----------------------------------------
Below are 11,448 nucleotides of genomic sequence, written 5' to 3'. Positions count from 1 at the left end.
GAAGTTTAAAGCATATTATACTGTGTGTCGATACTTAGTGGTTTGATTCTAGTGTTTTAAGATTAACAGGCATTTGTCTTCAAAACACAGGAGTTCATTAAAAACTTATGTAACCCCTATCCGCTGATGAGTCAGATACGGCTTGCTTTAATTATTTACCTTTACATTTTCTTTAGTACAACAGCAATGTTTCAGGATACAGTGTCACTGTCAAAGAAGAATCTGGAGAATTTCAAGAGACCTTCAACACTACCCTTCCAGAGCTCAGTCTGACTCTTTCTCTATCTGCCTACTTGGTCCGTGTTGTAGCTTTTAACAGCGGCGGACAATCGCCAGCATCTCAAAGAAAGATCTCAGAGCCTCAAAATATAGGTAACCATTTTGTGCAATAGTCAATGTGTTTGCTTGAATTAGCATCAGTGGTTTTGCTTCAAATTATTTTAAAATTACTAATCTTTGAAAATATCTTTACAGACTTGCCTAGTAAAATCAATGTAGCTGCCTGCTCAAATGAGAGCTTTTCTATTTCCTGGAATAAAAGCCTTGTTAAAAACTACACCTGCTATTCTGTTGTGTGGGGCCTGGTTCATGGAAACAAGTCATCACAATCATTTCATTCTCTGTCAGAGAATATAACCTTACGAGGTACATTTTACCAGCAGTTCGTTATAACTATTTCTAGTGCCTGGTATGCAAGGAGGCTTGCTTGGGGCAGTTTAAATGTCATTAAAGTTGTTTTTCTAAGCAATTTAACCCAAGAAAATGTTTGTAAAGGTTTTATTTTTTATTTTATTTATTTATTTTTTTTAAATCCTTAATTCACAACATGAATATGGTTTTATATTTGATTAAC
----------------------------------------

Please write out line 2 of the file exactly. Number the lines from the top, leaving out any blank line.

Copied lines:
GAAGTTTAAAGCATATTATACTGTGTGTCGATACTTAGTGGTTTGATTCTAGTGTTTTAAGATTAACAGGCATTTGTCTTCAAAACACAGGAGTTCATTAAAAACTTATGTAACCCCTATCCGCTGATGAGTCAGATACGGCTTGCTTTAATTATTTACCTTTACATTTTCTTTAGTACAACAGCAATGTTTCAGGATACAGTGTCACTGTCAAAGAAGAATCTGGAGAATTTCAAGAGACCTTCAACACTACCCTTCCAGAGCTCAGTCTGACTCTTTCTCTATCTGCCTACTTGGTCCGTGTTGTAGCTTTTAACAGCGGCGGACAATCGCCAGCATCTCAAAGAAAGATCTCAGAGCCTCAAAATATAGGTAACCATTTTGTGCAATAGTCAATGTGTTTGCTTGAATTAGCATCAGTGGTTTTGCTTCAAATTATTTTAAAATTACTAATCTTTGAAAATATCTTTACAGACTTGCCTAGTAAAATCAATGTAGCTGCCTGCTCAAATGAGAGCTTTTCTATTTCCTGGAATAAAAGCCTTGTTAAAAACTACACCTGCTATTCTGTTGTGTGGGGCCTGGTTCATGGAAACAAGTCATCACAATCATTTCATTCTCTGTCAGAGAATATAACCTTACGAGGTACATTTTACCAGCAGTTCGTTATAACTATTTCTAGTGCCTGGTATGCAAGGAGGCTTGCTTGGGGCAGTTTAAATGTCATTAAAGTTGTTTTTCTAAGCAATTTAACCCAAGAAAATGTTTGTAAAGGTTTTATTTTTTATTTTATTTATTTATTTTTTTTAAATCCTTAATTCACAACATGAATATGGTTTTATATTTGATTAAC